In this Sunday, June 30, 2019, photo provided by the North Korean government, North Korean leader Kim Jong Un, left, bids farewell to South Korean President Moon Jae-in, right, and U.S. President Donald Trump at the border village of Panmunjom in Demilitarized Zone. The content of this image is as provided and cannot be independently verified. (Korean Central News Agency/Korea News Service via AP)

Birds at border prompt S. Korea to launch jets, issue alert

July 01, 2019 - 5:33 am

SEOUL, South Korea (AP) — Ending a brief media frenzy, South Korea's military said it turned out to be a flock of birds that prompted it to launch fighter jets and alert journalists that it had detected an unidentified object flying near the border with North Korea on Monday.

The South's earlier announcement on the flying object left many media outlets scrambling, with the incident coming a day after President Donald Trump and North Korean leader Kim Jong Un met at a different portion of the heavily fortified Korean border.

South Korea's military has been under fire for a possible security gap after a boat carrying four North Koreans arrived undetected recently at a South Korean port. Observers say the South's military had likely released the inconclusive information about the flying object to media to avoid similar criticism of its surveillance posture.

The South's Joint Chiefs of Staff had said earlier Monday that its radar found "the traces of flight by an unidentified object" over the central portion of the Demilitarized Zone that divides the two Koreas.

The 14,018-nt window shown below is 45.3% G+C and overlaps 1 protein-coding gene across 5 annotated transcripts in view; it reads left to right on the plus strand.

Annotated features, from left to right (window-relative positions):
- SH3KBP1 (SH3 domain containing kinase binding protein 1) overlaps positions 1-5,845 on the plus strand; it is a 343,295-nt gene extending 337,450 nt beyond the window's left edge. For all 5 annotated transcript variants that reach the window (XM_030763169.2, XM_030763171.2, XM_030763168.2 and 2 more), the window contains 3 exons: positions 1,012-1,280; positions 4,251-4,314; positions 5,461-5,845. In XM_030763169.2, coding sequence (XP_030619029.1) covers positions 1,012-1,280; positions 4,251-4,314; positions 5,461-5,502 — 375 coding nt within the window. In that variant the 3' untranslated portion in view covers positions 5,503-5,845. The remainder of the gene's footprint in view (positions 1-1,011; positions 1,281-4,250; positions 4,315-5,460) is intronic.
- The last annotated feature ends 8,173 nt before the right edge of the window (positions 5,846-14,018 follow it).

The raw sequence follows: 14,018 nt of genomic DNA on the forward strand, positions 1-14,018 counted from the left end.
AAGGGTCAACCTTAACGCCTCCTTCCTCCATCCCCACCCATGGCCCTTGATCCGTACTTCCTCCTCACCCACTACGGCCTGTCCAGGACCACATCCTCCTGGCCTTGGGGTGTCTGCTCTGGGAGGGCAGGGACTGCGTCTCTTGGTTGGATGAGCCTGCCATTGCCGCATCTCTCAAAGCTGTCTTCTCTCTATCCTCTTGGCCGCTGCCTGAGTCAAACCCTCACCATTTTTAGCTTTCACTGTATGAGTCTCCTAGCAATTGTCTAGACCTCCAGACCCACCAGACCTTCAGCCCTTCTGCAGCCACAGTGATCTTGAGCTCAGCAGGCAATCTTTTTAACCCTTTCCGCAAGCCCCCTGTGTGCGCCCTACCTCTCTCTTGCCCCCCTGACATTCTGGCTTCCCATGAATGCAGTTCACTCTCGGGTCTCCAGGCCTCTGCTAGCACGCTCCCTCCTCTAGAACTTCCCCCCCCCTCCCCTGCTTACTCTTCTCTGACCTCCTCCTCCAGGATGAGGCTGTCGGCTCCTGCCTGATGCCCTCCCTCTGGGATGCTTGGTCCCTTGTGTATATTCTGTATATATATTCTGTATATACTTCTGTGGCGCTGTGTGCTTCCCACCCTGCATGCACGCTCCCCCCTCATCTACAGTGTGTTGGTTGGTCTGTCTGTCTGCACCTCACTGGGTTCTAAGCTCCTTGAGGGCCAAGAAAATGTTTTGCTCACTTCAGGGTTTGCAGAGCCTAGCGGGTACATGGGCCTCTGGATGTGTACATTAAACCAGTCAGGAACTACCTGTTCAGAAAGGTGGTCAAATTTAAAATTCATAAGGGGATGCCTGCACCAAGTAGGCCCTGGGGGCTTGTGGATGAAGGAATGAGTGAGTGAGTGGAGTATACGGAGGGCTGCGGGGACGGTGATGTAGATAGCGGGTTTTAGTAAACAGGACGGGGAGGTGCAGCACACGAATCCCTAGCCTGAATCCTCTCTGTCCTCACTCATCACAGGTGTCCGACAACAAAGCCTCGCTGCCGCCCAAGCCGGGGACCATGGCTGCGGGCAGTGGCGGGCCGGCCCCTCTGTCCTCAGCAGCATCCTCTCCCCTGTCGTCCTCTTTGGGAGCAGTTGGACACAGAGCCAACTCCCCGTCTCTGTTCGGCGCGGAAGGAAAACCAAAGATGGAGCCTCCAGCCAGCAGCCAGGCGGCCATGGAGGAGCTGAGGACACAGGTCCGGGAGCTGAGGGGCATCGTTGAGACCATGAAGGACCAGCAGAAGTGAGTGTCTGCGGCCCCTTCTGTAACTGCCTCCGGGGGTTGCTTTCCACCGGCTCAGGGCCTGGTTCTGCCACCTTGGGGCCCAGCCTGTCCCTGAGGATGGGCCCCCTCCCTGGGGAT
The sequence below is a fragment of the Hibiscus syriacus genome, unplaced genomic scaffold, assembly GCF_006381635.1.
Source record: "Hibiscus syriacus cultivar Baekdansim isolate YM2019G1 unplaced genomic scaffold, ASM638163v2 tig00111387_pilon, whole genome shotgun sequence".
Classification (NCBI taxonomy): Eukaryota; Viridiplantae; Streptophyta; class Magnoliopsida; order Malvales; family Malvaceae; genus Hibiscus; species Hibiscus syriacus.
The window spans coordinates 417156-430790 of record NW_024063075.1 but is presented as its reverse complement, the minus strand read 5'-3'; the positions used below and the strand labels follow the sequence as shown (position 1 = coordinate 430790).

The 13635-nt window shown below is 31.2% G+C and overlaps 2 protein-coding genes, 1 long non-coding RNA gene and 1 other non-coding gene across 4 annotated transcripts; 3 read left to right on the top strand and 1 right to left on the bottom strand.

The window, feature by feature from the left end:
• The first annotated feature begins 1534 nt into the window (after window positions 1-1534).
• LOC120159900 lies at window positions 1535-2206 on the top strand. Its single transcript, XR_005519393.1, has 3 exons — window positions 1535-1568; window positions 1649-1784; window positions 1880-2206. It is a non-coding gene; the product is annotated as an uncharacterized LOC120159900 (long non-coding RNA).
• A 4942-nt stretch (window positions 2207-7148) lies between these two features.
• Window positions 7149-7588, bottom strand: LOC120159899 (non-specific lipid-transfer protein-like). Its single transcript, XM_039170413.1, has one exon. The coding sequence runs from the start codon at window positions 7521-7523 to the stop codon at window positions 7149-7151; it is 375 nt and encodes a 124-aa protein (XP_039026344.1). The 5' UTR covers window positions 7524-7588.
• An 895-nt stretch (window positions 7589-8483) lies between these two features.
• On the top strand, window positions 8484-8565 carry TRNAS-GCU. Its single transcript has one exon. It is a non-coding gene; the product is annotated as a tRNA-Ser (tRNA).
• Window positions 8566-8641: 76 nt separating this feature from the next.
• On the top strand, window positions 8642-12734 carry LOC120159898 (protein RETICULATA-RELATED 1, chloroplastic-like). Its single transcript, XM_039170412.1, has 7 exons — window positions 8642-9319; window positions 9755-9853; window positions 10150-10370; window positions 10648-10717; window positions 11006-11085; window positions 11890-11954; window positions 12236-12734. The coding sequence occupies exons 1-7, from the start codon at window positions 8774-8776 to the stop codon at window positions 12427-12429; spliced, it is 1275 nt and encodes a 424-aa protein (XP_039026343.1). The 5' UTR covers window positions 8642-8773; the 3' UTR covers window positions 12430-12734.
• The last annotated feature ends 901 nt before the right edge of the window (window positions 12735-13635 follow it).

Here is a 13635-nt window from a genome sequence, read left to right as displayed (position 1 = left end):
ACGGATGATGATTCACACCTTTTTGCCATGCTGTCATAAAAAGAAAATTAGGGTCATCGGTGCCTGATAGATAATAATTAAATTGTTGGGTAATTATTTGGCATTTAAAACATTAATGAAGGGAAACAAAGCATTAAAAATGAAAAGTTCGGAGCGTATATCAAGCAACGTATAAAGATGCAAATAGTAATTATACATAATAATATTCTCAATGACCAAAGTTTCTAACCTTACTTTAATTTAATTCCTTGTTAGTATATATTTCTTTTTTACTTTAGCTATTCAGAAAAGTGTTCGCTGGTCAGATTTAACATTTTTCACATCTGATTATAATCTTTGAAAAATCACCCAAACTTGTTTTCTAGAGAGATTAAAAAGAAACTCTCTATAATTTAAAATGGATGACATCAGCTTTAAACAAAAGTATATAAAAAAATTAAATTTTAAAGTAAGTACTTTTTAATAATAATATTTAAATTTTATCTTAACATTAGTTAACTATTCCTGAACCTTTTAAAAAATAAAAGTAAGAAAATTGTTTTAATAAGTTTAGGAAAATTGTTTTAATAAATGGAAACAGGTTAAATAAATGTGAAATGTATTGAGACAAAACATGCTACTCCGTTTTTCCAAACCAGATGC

South Korean media, citing unidentified military officials, quickly speculated that it was likely be a North Korean helicopter flying across the border into South Korea. But pilots of the several fighter jets deployed to the area later found that the object was a group of about 20 birds, a South Korean military official said, requesting anonymity because he wasn't authorized to speak to reporters on the issue.

The DMZ, which was created after fighting ended in the 1950-53 Korean War, is peppered with an estimated 2 million mines and guarded by combat troops, razor wire fences, anti-tank traps and guard posts on both sides. The two Koreas have occasionally traded exchanges of gunfire there, though animosities have eased since North Korea entered talks on its nuclear program.

Sunday's meeting between Trump and Kim, their third, took place at the border village of Panmunjom. Trump stepped across Panmunjom's military demarcation line into North Korea with Kim, becoming the first sitting U.S. president to set foot in North Korea. He and Kim then turned back to Panmunjom's southern part before sitting down for a meeting.

Earlier Monday, South Korea's government said it hopes the diplomatic momentum created by the latest Trump-Kim meeting would help revive inter-Korean dialogue and engagement that stopped amid an impasse in nuclear negotiations between Washington and Pyongyang.

North Korea's state media described Kim's meeting with Trump as "an amazing event."

North Korea significantly reduced diplomatic activity and exchanges with the South following the summit between Trump and Kim in February that broke down due to disagreements over exchanging sanctions relief for disarmament. North Korea conducted tests of short-range missiles that could potentially threaten the South and demanded that Seoul break away from Washington and resume inter-Korean economic projects held back by U.S.-led sanctions against the North.

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